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HEALTH AND SAFETY GUIDANCE MANUAL

Section 4.6 1.13
Electricity at Work Regulations

ELECTRICITY AT WORK REGULATIONS 1989
1. INTRODUCTION The Regulations impose health and safety requirements with respect to electricity at work and came into force on 1st April 1990. They replaced the Electricity (Factories Act) Special Regulations 1908 and 1944. The Regulations were made under the Health and Safety at Work Act and apply to all places of work including shops, offices and laboratories. Their purpose is to establish the general principles for electrical safety. The technical detail can be found partly in the supporting Memorandum of Guidance and more particularly in other authoritative guidance such as BS 7671:1992 Requirements for Electrical Installations, HSC and HSE Guidance, and British, European and International Standards. The Regulations do not apply retrospectively. The introduction to the Memorandum of Guidance states that the Regulations apply to all electrical equipment and systems whenever manufactured, purchased, installed or taken into use. Where electrical equipment pre-dates the Regulations, this does not mean that the continued use of such equipment is prohibited. Much of the equipment to which the Regulations apply will have been made to a standard, such as a British Standard, which has since been modified or superseded. It is likely to be reasonably practicable to replace it with equipment made to a more recent standard when it becomes unsafe or falls due for replacement other than for safety reasons, whichever occurs sooner. Equally, for fixed installations to which BS 7671 is relevant which have been installed in accordance with earlier IEE Wiring Regulations this does not mean that the installation does not comply with the 1989 Regulations.

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DUTIES IMPOSED BY THE REGULATIONS The Regulations impose duties upon employers and self-employed persons with regard to: a) b) c) d) the construction and maintenance of electrical systems; the carrying out of work activities (including the operation, use and maintenance of electrical systems and work near electrical systems); the provision of protective equipment; the putting into use of electrical equipment;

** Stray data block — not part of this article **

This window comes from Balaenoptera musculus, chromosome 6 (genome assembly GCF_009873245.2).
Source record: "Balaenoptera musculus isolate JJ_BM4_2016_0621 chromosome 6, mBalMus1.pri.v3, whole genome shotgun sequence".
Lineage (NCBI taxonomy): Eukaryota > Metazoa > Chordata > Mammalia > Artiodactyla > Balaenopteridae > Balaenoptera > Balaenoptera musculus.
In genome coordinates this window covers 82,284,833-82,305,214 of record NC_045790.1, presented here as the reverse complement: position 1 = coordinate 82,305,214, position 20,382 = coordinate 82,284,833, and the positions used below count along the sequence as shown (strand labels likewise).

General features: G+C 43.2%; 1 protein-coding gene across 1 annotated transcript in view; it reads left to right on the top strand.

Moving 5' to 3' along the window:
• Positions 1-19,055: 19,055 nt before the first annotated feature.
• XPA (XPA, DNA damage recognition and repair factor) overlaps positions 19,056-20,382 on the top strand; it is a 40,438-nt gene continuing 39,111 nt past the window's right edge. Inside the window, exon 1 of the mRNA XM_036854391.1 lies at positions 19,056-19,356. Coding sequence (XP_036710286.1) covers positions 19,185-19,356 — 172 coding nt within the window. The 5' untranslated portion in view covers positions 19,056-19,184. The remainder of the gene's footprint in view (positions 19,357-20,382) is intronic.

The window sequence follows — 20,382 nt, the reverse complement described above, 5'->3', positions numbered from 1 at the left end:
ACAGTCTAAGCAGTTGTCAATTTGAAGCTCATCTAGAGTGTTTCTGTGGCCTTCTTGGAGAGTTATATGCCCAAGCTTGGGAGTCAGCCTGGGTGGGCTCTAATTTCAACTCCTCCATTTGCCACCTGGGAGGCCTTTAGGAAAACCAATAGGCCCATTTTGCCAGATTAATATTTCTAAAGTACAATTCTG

Date of Issue: 02/01/08

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n) the provision of adequate working space.HEALTH AND SAFETY GUIDANCE MANUAL Section 4. References: 1. 2. FURTHER INFORMATION The Regulations should be read in conjunction with Premier Foods Procedures for Working Safely with Electricity and the Premier Foods Corporate Standard for Property Loss Control. prevent danger while work is carried out on or near it as will prevent that equipment from becoming electrically charged. 3. and (where necessary) the taking of such other precautions as will. o) work activities where technical knowledge or experience is necessary to prevent danger or injury. adequate lighting and adequate means of access at specified electrical equipment. so far as reasonably practicable. and the isolation of electrical equipment which is not itself a source of electrical energy. Memorandum of Guidance on the Electricity at Work Regulations 1989 (ISBN 0 11 883963 2 HSE books). m) restrictions on persons being engaged in work activities on or near certain live conductors. h) the placing of any thing which might give rise to danger in any circuit conductor which is connected to earth or to any other reference point. and the taking of precautions in respect of conductors. g) the taking of precautions to prevent danger in respect of certain conductors. Date of Issue: 02/01/08 Page 2 of 2 Revision 1 .13 Electricity at Work Regulations e) the construction and protection of electrical equipment which may foreseeably be exposed to adverse or hazardous environments. f) the insulation and protection of. 635). l) the taking of such precautions in respect of electrical equipment which has been made dead in order to prevent danger while work is carried on or near it as will prevent that equipment from becoming electrically charged. i) the mechanical and electrical suitability for use of joints and connections in electrical systems. j) the protection from excess currents of electrical systems: k) the availability of suitable means of cutting off the supply of electrical energy to.6 1. The Electricity at Work Regulations 1989 (Statutory Instrument 1989 – No.